'This country just hangs tight': Perspectives on managing land degradation and climate change in far west NSW

Publication Type:
Journal Article
Rangeland Journal, 2019, 4 (3), pp. 197 - 210
Issue Date:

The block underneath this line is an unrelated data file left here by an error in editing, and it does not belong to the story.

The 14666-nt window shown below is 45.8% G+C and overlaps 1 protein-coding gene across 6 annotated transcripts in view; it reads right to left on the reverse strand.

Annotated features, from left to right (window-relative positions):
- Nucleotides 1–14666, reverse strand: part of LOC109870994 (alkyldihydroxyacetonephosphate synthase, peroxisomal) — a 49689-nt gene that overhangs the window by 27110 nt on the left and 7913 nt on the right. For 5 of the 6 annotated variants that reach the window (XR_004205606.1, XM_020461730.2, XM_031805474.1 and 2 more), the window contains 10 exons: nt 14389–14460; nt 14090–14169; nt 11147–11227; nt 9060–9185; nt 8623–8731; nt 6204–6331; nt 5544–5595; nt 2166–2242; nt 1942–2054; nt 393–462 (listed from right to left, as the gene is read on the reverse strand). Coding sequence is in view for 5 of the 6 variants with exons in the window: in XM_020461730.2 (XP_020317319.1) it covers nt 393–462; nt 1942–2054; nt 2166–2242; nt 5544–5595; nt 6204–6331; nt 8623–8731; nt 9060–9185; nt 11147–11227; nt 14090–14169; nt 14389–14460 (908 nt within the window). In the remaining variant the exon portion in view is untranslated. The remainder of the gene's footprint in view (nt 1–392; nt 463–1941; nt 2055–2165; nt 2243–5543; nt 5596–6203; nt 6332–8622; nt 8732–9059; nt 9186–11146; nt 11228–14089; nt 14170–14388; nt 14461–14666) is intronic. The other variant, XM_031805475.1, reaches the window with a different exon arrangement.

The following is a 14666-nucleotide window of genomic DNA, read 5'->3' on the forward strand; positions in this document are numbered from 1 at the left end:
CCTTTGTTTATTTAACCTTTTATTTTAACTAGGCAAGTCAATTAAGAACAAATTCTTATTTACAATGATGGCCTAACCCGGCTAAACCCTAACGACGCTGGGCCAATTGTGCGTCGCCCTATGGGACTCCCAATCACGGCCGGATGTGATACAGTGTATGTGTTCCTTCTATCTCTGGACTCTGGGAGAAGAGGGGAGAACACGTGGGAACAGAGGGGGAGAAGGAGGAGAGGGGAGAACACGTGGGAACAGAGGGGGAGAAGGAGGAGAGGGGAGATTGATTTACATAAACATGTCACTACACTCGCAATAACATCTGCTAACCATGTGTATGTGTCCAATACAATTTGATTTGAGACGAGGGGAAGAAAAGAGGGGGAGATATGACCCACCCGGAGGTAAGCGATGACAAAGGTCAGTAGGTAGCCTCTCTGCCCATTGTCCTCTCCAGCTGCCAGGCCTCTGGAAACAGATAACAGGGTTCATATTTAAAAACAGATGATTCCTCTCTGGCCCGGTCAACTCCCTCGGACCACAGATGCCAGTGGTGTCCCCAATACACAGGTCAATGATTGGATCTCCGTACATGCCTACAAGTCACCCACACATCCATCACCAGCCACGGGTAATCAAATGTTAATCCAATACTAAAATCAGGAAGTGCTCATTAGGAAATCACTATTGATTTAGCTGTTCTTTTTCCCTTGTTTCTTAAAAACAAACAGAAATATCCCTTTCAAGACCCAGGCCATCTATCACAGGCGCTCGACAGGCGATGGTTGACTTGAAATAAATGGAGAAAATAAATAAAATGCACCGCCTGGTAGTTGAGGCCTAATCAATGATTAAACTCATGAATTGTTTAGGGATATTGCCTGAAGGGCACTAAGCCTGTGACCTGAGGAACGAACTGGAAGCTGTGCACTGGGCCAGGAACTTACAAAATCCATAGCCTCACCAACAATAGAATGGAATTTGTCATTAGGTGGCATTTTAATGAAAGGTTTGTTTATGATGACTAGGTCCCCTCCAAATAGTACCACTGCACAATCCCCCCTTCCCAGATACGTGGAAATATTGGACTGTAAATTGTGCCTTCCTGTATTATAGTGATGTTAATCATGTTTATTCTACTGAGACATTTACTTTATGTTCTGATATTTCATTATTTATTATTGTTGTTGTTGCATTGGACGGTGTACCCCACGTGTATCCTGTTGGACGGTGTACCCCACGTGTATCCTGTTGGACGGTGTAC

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© 2019 Australian Rangeland Society. Discussions of land degradation often display a disconnect between global and local scales. Although global-scale discussions often focus on measuring and reversing land degradation through metrics and policy measures, local-scale discussions can highlight a diversity of viewpoints and the importance of local knowledge and context-specific strategies for sustainable land management. Similarly, although scientific studies clearly link anthropogenic climate change to land degradation as both cause and consequence, the connection may not be so clear for local rangelands communities due to the complex temporal and spatial scales of change and management in such environments. In research conducted in October 2015, we interviewed 18 stakeholders in the far west of New South Wales about their perspectives on sustainable land management. The results revealed highly variable views on what constitutes land degradation, its causes and appropriate responses. For the pastoral land managers, the most important sign of good land management was the maintenance of groundcover, through the management of total grazing pressure. Participants viewed overgrazing as a contributor to land degradation in some cases and they identified episodes of land degradation in the region. However, other more contentious factors were also highlighted, such as wind erosion, grazing by goats and kangaroos and the spread of undesired 'invasive native scrub' at the expense of more desirable pasture, and alternative views that these can offer productive benefits. Although few participants were concerned about anthropogenic climate change, many described their rangeland management styles as adaptive to the fluctuations of the climate, regardless of the reasons for these variations. Rather than focusing on whether landholders 'believe in' climate change or agree on common definitions or measurement approaches for land degradation, these results suggest that their culture of adaptation may provide a strong basis for coping with an uncertain future. The culture of adaption developed through managing land in a highly variable climate may help even if the specific conditions that landholders need to adapt to are unlike those experienced in living memory. Such an approach requires scientific and expert knowledge to be integrated alongside the context-specific knowledge, values and existing management strategies of local stakeholders.
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